Politics, Philosophy and Economics 5 (3):363-376 (2006)

Simon Wigley
Bilkent University
This article endeavors to establish the moral force behind the worker’s claim to a compensatory wage in return for the labor burdens she endures. The apparent incompatibility between compensation and voluntary losses suggests that the only reason for providing a compensatory wage is the need to entice a valued service. In response, the article considers and rejects attempts to ground the compensatory wage on duress, mutual trade, and desert. Instead, it argues that the worker is not responsible for her loss of well-being because she would not have incurred it in the absence of the employer’s promise to compensate. Key Words: compensatory wage • contributory wage • detrimental reliance • desert • labor burdens • promises • responsibility.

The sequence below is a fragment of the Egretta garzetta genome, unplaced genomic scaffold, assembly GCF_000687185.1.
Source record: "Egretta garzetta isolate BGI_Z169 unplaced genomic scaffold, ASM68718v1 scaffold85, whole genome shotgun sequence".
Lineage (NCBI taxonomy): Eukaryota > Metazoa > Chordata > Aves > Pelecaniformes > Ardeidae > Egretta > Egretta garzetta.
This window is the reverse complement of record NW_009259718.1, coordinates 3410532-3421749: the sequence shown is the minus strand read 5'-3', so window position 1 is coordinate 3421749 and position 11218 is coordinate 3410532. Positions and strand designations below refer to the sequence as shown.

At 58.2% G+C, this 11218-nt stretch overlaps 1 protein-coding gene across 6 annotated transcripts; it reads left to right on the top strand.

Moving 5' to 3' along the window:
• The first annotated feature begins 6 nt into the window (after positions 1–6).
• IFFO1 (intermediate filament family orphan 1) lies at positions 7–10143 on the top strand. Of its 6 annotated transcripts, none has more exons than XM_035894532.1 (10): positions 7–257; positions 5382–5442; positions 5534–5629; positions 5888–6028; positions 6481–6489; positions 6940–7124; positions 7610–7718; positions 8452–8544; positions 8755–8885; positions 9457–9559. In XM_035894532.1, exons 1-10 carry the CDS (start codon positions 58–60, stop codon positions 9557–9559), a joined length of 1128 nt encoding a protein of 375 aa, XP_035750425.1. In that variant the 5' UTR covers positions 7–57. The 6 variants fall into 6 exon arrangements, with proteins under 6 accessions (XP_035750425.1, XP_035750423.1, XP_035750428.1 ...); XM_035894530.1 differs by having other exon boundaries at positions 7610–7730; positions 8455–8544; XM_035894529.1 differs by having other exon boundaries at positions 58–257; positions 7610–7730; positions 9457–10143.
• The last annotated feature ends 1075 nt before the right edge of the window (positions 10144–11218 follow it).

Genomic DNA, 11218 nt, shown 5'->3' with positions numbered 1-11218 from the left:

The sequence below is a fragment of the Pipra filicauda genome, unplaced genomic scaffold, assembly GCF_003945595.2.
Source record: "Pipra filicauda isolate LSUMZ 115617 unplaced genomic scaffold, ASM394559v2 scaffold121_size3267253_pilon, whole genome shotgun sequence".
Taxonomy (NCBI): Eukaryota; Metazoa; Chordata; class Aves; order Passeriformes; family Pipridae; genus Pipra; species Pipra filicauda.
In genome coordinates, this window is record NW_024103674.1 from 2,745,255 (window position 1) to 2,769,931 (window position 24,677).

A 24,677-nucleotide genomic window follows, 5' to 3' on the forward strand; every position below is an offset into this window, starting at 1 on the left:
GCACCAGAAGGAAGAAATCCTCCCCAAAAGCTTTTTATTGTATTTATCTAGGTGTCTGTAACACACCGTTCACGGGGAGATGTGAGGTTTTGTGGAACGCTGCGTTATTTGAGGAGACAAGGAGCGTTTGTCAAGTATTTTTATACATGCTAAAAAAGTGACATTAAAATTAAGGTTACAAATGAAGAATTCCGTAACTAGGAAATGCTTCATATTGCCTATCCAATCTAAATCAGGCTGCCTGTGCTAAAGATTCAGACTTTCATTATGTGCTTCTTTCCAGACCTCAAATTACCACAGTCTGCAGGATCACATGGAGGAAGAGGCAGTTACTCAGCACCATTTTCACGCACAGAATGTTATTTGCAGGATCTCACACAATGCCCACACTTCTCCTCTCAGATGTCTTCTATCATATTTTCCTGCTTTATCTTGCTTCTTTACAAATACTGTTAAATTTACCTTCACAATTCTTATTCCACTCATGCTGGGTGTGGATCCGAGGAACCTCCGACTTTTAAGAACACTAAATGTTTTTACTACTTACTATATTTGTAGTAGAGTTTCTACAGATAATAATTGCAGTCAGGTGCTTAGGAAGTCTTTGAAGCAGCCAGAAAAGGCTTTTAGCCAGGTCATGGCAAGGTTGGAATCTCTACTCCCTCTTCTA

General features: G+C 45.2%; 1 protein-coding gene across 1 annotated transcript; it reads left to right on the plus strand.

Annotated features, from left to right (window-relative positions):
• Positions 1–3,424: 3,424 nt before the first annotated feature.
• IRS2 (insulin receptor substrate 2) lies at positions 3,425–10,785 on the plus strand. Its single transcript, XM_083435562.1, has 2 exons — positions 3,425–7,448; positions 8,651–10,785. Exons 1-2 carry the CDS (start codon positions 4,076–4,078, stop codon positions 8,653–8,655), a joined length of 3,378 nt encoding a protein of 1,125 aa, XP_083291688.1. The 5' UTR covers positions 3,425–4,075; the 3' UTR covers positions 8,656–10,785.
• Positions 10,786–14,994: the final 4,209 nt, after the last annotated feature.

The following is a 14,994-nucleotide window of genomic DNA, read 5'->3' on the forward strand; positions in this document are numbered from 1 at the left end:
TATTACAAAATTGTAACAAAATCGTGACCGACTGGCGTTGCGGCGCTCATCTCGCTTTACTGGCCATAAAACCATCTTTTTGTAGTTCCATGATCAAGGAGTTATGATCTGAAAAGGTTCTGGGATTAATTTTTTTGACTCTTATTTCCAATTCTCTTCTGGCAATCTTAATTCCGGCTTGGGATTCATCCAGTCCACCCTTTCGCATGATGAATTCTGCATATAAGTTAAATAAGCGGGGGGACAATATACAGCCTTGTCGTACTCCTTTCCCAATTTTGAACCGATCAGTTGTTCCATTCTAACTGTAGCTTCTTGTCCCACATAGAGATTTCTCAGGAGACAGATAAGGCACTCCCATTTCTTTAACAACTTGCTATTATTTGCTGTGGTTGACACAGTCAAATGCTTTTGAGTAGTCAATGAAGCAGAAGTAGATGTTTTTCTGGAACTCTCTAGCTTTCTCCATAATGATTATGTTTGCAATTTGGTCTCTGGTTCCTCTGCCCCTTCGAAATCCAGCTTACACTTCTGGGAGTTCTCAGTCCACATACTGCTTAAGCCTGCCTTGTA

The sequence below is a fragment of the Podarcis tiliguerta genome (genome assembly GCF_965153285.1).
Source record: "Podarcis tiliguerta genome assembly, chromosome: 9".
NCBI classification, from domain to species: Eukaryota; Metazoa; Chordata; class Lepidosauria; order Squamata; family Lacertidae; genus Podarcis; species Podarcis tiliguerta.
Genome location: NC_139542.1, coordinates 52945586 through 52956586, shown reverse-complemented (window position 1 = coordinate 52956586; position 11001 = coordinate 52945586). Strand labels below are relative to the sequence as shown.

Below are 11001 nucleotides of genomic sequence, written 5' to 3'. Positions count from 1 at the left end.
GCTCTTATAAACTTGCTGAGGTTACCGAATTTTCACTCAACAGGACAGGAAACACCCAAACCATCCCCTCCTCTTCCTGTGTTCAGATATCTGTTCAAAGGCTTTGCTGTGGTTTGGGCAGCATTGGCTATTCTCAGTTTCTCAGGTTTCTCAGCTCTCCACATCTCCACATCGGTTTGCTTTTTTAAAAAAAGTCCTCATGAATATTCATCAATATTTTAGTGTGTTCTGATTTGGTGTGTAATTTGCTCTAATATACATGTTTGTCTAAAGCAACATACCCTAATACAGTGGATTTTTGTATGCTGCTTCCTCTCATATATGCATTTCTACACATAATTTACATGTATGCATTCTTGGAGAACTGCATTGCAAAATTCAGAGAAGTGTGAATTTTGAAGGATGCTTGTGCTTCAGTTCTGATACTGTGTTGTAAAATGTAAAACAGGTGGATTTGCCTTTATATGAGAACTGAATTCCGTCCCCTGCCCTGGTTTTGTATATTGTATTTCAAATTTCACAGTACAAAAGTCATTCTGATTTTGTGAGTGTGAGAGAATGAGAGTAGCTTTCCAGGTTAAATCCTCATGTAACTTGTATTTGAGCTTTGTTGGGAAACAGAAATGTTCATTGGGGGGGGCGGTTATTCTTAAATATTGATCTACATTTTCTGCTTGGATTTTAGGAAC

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DOI 10.1177/1470594X06068305
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Voluntary Euthanasia and the Inalienable Right to Life.Joel Feinberg - 1978 - Philosophy and Public Affairs 7 (2):93-123.
The Pareto Argument for Inequality*: G. A. COHEN.G. A. Cohen - 1995 - Social Philosophy and Policy 12 (1):160-185.
Incentive Income, Deserved Income and Economic Rents.Julian Lamont - 1997 - Journal of Political Philosophy 5 (1):26–46.

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